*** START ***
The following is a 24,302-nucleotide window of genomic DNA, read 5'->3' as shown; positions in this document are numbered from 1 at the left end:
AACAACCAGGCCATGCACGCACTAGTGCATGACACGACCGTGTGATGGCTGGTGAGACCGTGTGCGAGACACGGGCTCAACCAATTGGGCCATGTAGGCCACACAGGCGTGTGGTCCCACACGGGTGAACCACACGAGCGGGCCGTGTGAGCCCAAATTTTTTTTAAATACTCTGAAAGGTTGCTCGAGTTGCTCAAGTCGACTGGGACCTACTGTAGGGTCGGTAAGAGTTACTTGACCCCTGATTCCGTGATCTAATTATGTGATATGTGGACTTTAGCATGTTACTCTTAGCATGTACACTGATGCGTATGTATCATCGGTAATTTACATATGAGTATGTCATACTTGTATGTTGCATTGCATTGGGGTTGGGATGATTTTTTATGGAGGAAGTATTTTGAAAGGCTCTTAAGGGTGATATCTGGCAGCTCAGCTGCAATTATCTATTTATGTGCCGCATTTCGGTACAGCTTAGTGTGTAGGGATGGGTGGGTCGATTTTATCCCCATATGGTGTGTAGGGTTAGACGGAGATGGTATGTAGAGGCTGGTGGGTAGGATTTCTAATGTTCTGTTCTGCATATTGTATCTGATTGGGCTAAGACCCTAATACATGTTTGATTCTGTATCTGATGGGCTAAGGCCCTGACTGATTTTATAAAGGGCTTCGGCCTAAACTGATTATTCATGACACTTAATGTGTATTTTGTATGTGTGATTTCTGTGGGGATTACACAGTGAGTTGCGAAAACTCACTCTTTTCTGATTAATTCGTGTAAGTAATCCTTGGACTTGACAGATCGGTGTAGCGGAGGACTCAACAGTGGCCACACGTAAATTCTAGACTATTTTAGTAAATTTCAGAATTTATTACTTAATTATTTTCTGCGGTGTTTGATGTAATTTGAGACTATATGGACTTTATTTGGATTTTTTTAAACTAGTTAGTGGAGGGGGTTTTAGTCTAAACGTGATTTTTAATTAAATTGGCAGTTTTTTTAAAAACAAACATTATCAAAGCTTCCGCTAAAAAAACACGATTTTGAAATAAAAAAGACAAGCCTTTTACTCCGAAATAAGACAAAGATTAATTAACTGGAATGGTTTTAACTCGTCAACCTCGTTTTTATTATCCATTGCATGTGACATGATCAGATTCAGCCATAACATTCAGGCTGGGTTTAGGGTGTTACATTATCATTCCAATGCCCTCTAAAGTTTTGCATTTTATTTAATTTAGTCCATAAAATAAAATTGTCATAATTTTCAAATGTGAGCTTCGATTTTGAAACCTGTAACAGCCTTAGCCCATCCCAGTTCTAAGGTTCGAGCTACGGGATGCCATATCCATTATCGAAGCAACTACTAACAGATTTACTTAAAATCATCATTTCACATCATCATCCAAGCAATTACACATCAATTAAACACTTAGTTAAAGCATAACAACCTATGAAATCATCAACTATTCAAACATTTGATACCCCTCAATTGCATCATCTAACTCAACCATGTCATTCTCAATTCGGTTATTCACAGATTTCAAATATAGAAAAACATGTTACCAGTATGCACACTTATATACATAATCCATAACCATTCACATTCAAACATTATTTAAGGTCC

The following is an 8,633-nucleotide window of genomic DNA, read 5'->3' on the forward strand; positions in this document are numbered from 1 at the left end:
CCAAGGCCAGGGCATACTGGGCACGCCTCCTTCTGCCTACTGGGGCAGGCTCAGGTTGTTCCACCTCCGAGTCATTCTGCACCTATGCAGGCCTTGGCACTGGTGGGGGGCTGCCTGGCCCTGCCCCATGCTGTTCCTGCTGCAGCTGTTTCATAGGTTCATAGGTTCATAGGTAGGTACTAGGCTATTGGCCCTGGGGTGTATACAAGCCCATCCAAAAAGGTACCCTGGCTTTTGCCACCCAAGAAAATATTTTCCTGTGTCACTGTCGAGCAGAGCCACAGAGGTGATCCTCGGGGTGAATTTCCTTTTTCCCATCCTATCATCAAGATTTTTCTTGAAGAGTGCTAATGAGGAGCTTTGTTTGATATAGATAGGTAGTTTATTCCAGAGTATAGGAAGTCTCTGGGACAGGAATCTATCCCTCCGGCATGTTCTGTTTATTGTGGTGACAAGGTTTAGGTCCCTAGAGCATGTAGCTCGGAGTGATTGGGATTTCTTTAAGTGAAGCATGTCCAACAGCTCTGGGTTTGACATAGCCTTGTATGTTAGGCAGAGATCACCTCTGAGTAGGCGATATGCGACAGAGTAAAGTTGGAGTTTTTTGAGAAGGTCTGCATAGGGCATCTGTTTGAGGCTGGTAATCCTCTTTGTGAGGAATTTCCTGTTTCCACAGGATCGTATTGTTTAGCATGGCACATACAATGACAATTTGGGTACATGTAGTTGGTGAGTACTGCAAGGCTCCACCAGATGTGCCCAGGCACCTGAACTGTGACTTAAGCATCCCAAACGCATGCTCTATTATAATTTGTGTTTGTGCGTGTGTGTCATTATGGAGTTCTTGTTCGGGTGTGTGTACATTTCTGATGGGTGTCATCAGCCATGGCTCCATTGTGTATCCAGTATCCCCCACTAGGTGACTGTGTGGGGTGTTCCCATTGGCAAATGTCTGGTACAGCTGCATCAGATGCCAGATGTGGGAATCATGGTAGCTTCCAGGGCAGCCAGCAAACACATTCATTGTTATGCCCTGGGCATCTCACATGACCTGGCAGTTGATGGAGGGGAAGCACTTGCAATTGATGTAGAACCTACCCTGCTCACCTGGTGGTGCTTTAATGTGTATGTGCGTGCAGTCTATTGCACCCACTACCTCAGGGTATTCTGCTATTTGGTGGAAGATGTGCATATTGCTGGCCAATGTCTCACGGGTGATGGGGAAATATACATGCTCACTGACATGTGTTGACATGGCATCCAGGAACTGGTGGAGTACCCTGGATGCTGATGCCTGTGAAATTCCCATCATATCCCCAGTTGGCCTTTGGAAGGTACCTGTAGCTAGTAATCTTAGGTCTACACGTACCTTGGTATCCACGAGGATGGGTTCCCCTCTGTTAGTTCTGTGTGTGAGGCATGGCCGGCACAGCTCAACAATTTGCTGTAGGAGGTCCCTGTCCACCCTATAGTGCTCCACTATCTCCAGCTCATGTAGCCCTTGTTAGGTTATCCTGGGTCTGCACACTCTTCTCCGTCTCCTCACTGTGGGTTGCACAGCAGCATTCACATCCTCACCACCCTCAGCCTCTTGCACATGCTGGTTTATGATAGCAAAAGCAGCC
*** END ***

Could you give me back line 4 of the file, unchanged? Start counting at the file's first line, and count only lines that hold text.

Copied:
CCAAGGCCAGGGCATACTGGGCACGCCTCCTTCTGCCTACTGGGGCAGGCTCAGGTTGTTCCACCTCCGAGTCATTCTGCACCTATGCAGGCCTTGGCACTGGTGGGGGGCTGCCTGGCCCTGCCCCATGCTGTTCCTGCTGCAGCTGTTTCATAGGTTCATAGGTTCATAGGTAGGTACTAGGCTATTGGCCCTGGGGTGTATACAAGCCCATCCAAAAAGGTACCCTGGCTTTTGCCACCCAAGAAAATATTTTCCTGTGTCACTGTCGAGCAGAGCCACAGAGGTGATCCTCGGGGTGAATTTCCTTTTTCCCATCCTATCATCAAGATTTTTCTTGAAGAGTGCTAATGAGGAGCTTTGTTTGATATAGATAGGTAGTTTATTCCAGAGTATAGGAAGTCTCTGGGACAGGAATCTATCCCTCCGGCATGTTCTGTTTATTGTGGTGACAAGGTTTAGGTCCCTAGAGCATGTAGCTCGGAGTGATTGGGATTTCTTTAAGTGAAGCATGTCCAACAGCTCTGGGTTTGACATAGCCTTGTATGTTAGGCAGAGATCACCTCTGAGTAGGCGATATGCGACAGAGTAAAGTTGGAGTTTTTTGAGAAGGTCTGCATAGGGCATCTGTTTGAGGCTGGTAATCCTCTTTGTGAGGAATTTCCTGTTTCCACAGGATCGTATTGTTTAGCATGGCACATACAATGACAATTTGGGTACATGTAGTTGGTGAGTACTGCAAGGCTCCACCAGATGTGCCCAGGCACCTGAACTGTGACTTAAGCATCCCAAACGCATGCTCTATTATAATTTGTGTTTGTGCGTGTGTGTCATTATGGAGTTCTTGTTCGGGTGTGTGTACATTTCTGATGGGTGTCATCAGCCATGGCTCCATTGTGTATCCAGTATCCCCCACTAGGTGACTGTGTGGGGTGTTCCCATTGGCAAATGTCTGGTACAGCTGCATCAGATGCCAGATGTGGGAATCATGGTAGCTTCCAGGGCAGCCAGCAAACACATTCATTGTTATGCCCTGGGCATCTCACATGACCTGGCAGTTGATGGAGGGGAAGCACTTGCAATTGATGTAGAACCTACCCTGCTCACCTGGTGGTGCTTTAATGTGTATGTGCGTGCAGTCTATTGCACCCACTACCTCAGGGTATTCTGCTATTTGGTGGAAGATGTGCATATTGCTGGCCAATGTCTCACGGGTGATGGGGAAATATACATGCTCACTGACATGTGTTGACATGGCATCCAGGAACTGGTGGAGTACCCTGGATGCTGATGCCTGTGAAATTCCCATCATATCCCCAGTTGGCCTTTGGAAGGTACCTGTAGCTAGTAATCTTAGGTCTACACGTACCTTGGTATCCACGAGGATGGGTTCCCCTCTGTTAGTTCTGTGTGTGAGGCATGGCCGGCACAGCTCAACAATTTGCTGTAGGAGGTCCCTGTCCACCCTATAGTGCTCCACTATCTCCAGCTCATGTAGCCCTTGTTAGGTTATCCTGGGTCTGCACACTCTTCTCCGTCTCCTCACTGTGGGTTGCACAGCAGCATTCACATCCTCACCACCCTCAGCCTCTTGCACATGCTGGTTTATGATAGCAAAAGCAGCC